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That would show how much the wheel wells on most trucks really screw up the utility of the bed, and how much better the Ridgeline's bed is by comparison.
AMEN
 

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I've seen many spares on the underside of trucks that were eventually rendered useless because their cable drop mechanism was frozen up with rust. Most folks just don't maintain something like that. OTOH, more and more mfrs are pushing for carrying a can of "fix-a-flat". You can carry that and still have a workable spare in the Ridge.

I wish reviewers would comment more on overall driving aspects like visibility, maneuverability, parking, and driving down a slick patchy highway.

I'm glad Nathan pointed out the ability to reach into the bed.
And there's the risk of theft so you need an extra chain and lock, but lots of low-life's have bolt cutters now, and the lock gets full of road crud so you need to keep that covered.
 

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You just can not please 100% of the people 100% of the time.

As for me, I’ll just keep driving my Ridgeline and have a smile on my face.

Oh & BTW, in the 13 years I drove my Frontier the spare never touched the ground!
 
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And there's the risk of theft so you need an extra chain and lock, but lots of low-life's have bolt cutters now, and the lock gets full of road crud so you need to keep that covered.
I'm sure it's happened but in my 69 years on this planet, I have yet to hear of someone's spare being stolen. I used to have a 3/4 ton chevy with split rims and I carried the spare in the bed unsecured. No one stole that and to be honest I didn't want it either.
 

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My comments to them:
And Nathan, his personality, is completely different than mine so I can't stand him. He needs another burger like a crackhead needs another hit.
The chubby guy hated it from the get-go in the typical truck-snob way.

He says the bed capacity is 1700 lbs, and then out of the same mouth he says it's not a truck and for people who "put stuff in the back every once in a while". Is there a limit on how much or how often you can "put stuff in the back"? Well yes, it's 1700 lbs, and dude, there's no limit to how often you can do that....aka just like every Tacoma, Ranger, Gladiator and Canyon!!

They're both "quiet" trucks, but in that segment there was a "tell" about the bias. They said the Ridgeline noise level was "around 63", though naturally it bounced a little under and over that, but in the Ranger it bottomed out at 61 and the guy goes "61, it's better".

Later one of them said the Ranger a little better bed capacity - even though they just quoted both at 1700 lbs. - and of course emphasized its larger towing capacity (which is fair), but don't think they mentioned the Ranger's prominent rear-wheel humps that encroach the bed space.

Whether someone likes the thing or not is entirely up to them - no quarrel from me - but don't declare nonsense as truth. That's not "reviewing" a vehicle; it's simply expressing your personal bias. So disingenuous.
 

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Same people that are concerned about spare tire theft........might also be concern about tail gate theft. Move to a better neighborhood ????????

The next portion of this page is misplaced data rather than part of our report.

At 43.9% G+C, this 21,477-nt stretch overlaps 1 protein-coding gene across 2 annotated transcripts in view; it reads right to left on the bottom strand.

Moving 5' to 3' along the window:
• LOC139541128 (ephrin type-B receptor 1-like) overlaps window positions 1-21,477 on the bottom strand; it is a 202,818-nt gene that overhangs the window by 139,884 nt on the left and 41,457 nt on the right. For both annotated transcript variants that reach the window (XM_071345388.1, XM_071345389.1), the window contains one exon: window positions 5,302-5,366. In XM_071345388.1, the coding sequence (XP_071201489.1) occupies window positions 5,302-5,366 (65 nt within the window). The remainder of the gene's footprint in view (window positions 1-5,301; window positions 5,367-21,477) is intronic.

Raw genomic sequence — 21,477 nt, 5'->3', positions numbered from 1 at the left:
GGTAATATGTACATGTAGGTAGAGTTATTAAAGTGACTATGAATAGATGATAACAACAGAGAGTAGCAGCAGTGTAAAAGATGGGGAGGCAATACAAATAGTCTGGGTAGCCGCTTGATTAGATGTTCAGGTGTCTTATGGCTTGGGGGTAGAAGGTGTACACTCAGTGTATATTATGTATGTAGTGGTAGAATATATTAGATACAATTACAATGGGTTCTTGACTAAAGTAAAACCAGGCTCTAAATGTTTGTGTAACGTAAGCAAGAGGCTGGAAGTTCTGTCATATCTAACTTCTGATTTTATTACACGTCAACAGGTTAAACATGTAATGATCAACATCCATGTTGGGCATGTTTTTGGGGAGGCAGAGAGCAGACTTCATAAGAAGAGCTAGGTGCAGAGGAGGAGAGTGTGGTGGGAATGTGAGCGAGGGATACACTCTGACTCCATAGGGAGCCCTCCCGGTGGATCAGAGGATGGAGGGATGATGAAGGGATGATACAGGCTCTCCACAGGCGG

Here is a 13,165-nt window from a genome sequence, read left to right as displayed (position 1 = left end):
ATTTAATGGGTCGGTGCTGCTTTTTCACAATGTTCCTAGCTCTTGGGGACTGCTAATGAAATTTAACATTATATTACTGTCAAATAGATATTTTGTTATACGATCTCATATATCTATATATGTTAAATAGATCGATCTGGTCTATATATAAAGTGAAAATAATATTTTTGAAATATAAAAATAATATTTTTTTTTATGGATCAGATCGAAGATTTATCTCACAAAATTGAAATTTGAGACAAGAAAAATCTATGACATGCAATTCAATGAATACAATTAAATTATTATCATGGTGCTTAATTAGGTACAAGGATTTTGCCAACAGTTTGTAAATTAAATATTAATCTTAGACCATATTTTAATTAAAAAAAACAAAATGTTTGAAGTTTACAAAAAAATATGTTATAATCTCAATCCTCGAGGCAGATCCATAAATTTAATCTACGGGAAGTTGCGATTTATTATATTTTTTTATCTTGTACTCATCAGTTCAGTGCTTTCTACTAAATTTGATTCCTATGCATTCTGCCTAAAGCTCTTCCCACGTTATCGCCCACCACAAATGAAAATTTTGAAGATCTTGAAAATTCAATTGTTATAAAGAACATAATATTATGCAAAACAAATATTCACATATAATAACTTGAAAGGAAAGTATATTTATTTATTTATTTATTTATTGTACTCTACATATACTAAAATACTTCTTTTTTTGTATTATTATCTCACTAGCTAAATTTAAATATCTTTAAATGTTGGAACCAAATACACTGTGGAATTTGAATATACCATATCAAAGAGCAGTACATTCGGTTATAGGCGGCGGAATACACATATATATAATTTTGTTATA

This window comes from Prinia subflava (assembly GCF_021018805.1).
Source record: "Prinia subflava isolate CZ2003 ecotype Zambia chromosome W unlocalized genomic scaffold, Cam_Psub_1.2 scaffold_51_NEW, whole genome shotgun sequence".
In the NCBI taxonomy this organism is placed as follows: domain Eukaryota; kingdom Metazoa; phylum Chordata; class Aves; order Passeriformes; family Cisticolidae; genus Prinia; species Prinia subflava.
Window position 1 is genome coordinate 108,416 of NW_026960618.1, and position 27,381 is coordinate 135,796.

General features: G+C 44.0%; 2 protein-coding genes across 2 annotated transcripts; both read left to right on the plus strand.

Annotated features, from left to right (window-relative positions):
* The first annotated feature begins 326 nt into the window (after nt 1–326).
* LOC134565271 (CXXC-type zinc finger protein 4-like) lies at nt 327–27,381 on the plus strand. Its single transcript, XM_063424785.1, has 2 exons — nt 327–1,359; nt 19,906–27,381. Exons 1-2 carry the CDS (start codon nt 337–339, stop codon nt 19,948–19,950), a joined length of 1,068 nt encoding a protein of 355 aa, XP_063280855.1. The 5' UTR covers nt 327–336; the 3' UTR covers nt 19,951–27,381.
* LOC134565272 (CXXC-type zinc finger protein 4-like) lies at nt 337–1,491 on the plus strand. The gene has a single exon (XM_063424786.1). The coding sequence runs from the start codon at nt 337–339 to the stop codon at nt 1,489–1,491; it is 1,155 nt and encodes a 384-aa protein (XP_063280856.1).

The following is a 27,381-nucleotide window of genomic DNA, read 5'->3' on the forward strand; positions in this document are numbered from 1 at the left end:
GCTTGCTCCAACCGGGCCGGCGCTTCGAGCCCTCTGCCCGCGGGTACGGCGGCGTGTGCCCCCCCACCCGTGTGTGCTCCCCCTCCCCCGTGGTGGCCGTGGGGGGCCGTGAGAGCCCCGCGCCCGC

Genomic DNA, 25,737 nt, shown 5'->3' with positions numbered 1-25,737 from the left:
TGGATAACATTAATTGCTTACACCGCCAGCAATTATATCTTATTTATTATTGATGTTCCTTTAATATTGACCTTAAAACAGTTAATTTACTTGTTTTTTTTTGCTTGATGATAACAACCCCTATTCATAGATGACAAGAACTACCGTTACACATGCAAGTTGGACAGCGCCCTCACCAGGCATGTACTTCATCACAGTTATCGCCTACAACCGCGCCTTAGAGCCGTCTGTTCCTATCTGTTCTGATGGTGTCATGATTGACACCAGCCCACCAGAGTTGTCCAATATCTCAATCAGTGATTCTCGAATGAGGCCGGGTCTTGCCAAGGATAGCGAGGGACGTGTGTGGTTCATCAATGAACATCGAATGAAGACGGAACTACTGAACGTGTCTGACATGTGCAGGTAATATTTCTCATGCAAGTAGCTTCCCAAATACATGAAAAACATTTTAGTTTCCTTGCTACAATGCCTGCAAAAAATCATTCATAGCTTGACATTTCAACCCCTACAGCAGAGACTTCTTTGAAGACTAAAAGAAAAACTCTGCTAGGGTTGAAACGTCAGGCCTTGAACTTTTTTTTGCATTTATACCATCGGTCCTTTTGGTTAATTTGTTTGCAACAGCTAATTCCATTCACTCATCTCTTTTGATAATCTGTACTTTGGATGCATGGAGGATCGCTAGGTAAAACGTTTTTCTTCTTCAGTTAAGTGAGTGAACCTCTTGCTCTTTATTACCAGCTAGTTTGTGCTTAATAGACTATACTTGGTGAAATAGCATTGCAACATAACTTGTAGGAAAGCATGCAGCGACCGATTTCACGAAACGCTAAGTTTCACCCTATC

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My two cents (2019 RTL-T):

Ridgeline is a better vehicle that Ranger or Tacoma in pretty much all the categories other than price. And as for pricing, down the road it'll likely be cheaper than the Ford and on par with the Tacoma.

Far more comfortable, better drivability, easier to park, and the bed is far more functional with better access.

The only complaint which is really not a complaint but a wonder is why the Ridgeline doesn't have dual exhausts on it's 3.5L?
 

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Why didn't they mention the "perk" of getting to visit your mechanics more frequently with the Ranger? Also, I loved the Gen 1 photo bomb at 21:07!
Consumer Reports surveys show the new Ranger has been more reliable than the Ridgeline so far. Maybe the only thing it has going for it.
 

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The Ridgeline has a full frame that runs from the front to the rear just like any other truck. The difference is that the Ridgeline's is welded to its body rather than bolted to it.
Unless the 2020 is different underneath than all the other Ridgelines, otherwise you are wrong. I just looked under my 2019 RTL-E and it does not have a "full frame that runs from the front to the rear just like any other truck". My old 1983 Suburban did, but not on the Ridgeline. Don't make me take pictures to prove it.
 

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Unless the 2020 is different underneath than all the other Ridgelines, otherwise you are wrong. I just looked under my 2019 RTL-E and it does not have a "full frame that runs from the front to the rear just like any other truck". My old 1983 Suburban did, but not on the Ridgeline. Don't make me take pictures to prove it.
“From the front of this vehicle to the back, we have framerails, just like any other truck would have,” says Kerry McClure, Honda chief engineer for the Ridgeline. “The body itself—instead of being bolted onto that framerail structure—is integrated so the floor panel sits on top of it and it is all welded together.”


The same information applies to the 2018-2020 as well.
 

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Same people that are concerned about spare tire theft........might also be concern about tail gate theft. Move to a better neighborhood ????????
I park in my garage at home, but I'm concerned about when I travel so I kept a lock on the spare tires under my old Chevy's. Maybe not needed, but no way to know